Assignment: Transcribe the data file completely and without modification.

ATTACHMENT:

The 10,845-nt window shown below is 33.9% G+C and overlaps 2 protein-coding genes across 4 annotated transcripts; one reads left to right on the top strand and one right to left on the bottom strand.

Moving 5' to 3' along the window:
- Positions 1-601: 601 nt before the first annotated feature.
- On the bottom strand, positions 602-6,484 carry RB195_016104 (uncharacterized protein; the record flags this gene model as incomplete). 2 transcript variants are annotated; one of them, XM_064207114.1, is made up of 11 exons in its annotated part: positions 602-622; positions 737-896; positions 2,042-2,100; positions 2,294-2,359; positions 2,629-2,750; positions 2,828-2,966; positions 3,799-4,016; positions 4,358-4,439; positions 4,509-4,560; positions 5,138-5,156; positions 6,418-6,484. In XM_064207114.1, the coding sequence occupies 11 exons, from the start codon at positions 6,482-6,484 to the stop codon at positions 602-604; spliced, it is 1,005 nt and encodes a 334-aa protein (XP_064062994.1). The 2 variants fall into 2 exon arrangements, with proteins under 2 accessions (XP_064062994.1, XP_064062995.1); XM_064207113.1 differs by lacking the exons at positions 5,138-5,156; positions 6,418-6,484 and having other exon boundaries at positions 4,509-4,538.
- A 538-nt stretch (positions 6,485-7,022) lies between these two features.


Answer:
The 10,845-nt window shown below is 33.9% G+C and overlaps 2 protein-coding genes across 4 annotated transcripts; one reads left to right on the top strand and one right to left on the bottom strand.

Moving 5' to 3' along the window:
- Positions 1-601: 601 nt before the first annotated feature.
- On the bottom strand, positions 602-6,484 carry RB195_016104 (uncharacterized protein; the record flags this gene model as incomplete). 2 transcript variants are annotated; one of them, XM_064207114.1, is made up of 11 exons in its annotated part: positions 602-622; positions 737-896; positions 2,042-2,100; positions 2,294-2,359; positions 2,629-2,750; positions 2,828-2,966; positions 3,799-4,016; positions 4,358-4,439; positions 4,509-4,560; positions 5,138-5,156; positions 6,418-6,484. In XM_064207114.1, the coding sequence occupies 11 exons, from the start codon at positions 6,482-6,484 to the stop codon at positions 602-604; spliced, it is 1,005 nt and encodes a 334-aa protein (XP_064062994.1). The 2 variants fall into 2 exon arrangements, with proteins under 2 accessions (XP_064062994.1, XP_064062995.1); XM_064207113.1 differs by lacking the exons at positions 5,138-5,156; positions 6,418-6,484 and having other exon boundaries at positions 4,509-4,538.
- A 538-nt stretch (positions 6,485-7,022) lies between these two features.